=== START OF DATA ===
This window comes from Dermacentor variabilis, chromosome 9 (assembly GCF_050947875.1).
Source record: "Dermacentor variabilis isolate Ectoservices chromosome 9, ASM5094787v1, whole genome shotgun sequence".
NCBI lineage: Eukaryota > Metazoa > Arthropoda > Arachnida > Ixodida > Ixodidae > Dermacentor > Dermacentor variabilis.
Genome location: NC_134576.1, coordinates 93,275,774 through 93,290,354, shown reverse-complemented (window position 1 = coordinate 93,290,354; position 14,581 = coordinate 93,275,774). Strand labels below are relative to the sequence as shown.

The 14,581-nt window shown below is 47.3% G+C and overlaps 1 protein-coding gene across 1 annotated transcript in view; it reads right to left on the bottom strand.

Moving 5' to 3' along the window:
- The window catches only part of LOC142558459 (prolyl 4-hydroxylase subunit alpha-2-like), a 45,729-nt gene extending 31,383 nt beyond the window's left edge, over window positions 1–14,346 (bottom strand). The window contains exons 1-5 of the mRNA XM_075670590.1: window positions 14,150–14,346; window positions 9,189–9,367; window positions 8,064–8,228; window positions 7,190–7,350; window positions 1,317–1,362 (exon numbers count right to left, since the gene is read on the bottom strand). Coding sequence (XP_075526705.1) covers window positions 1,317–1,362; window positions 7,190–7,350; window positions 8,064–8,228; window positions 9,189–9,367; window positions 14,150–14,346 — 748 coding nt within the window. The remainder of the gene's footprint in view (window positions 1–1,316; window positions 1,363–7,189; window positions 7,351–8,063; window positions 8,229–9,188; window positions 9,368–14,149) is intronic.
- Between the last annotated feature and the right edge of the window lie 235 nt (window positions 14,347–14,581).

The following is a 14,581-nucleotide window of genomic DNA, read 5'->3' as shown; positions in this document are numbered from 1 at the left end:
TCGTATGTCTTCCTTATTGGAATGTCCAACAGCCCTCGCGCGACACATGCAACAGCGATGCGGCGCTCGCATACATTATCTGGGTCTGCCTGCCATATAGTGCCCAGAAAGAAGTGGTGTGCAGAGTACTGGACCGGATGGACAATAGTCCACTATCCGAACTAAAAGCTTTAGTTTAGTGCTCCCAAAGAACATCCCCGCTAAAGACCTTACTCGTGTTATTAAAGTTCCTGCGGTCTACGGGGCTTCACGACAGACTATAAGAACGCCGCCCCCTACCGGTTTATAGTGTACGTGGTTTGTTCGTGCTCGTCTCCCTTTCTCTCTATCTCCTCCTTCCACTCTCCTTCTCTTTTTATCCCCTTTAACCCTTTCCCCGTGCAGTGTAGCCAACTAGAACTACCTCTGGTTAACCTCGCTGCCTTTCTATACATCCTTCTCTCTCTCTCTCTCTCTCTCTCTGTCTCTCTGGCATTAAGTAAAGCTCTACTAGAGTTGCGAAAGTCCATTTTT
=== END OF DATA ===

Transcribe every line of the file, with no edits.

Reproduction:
This window comes from Dermacentor variabilis, chromosome 9 (assembly GCF_050947875.1).
Source record: "Dermacentor variabilis isolate Ectoservices chromosome 9, ASM5094787v1, whole genome shotgun sequence".
NCBI lineage: Eukaryota > Metazoa > Arthropoda > Arachnida > Ixodida > Ixodidae > Dermacentor > Dermacentor variabilis.
Genome location: NC_134576.1, coordinates 93,275,774 through 93,290,354, shown reverse-complemented (window position 1 = coordinate 93,290,354; position 14,581 = coordinate 93,275,774). Strand labels below are relative to the sequence as shown.

The 14,581-nt window shown below is 47.3% G+C and overlaps 1 protein-coding gene across 1 annotated transcript in view; it reads right to left on the bottom strand.

Moving 5' to 3' along the window:
- The window catches only part of LOC142558459 (prolyl 4-hydroxylase subunit alpha-2-like), a 45,729-nt gene extending 31,383 nt beyond the window's left edge, over window positions 1–14,346 (bottom strand). The window contains exons 1-5 of the mRNA XM_075670590.1: window positions 14,150–14,346; window positions 9,189–9,367; window positions 8,064–8,228; window positions 7,190–7,350; window positions 1,317–1,362 (exon numbers count right to left, since the gene is read on the bottom strand). Coding sequence (XP_075526705.1) covers window positions 1,317–1,362; window positions 7,190–7,350; window positions 8,064–8,228; window positions 9,189–9,367; window positions 14,150–14,346 — 748 coding nt within the window. The remainder of the gene's footprint in view (window positions 1–1,316; window positions 1,363–7,189; window positions 7,351–8,063; window positions 8,229–9,188; window positions 9,368–14,149) is intronic.
- Between the last annotated feature and the right edge of the window lie 235 nt (window positions 14,347–14,581).

The following is a 14,581-nucleotide window of genomic DNA, read 5'->3' as shown; positions in this document are numbered from 1 at the left end:
TCGTATGTCTTCCTTATTGGAATGTCCAACAGCCCTCGCGCGACACATGCAACAGCGATGCGGCGCTCGCATACATTATCTGGGTCTGCCTGCCATATAGTGCCCAGAAAGAAGTGGTGTGCAGAGTACTGGACCGGATGGACAATAGTCCACTATCCGAACTAAAAGCTTTAGTTTAGTGCTCCCAAAGAACATCCCCGCTAAAGACCTTACTCGTGTTATTAAAGTTCCTGCGGTCTACGGGGCTTCACGACAGACTATAAGAACGCCGCCCCCTACCGGTTTATAGTGTACGTGGTTTGTTCGTGCTCGTCTCCCTTTCTCTCTATCTCCTCCTTCCACTCTCCTTCTCTTTTTATCCCCTTTAACCCTTTCCCCGTGCAGTGTAGCCAACTAGAACTACCTCTGGTTAACCTCGCTGCCTTTCTATACATCCTTCTCTCTCTCTCTCTCTCTCTCTCTGTCTCTCTGGCATTAAGTAAAGCTCTACTAGAGTTGCGAAAGTCCATTTTT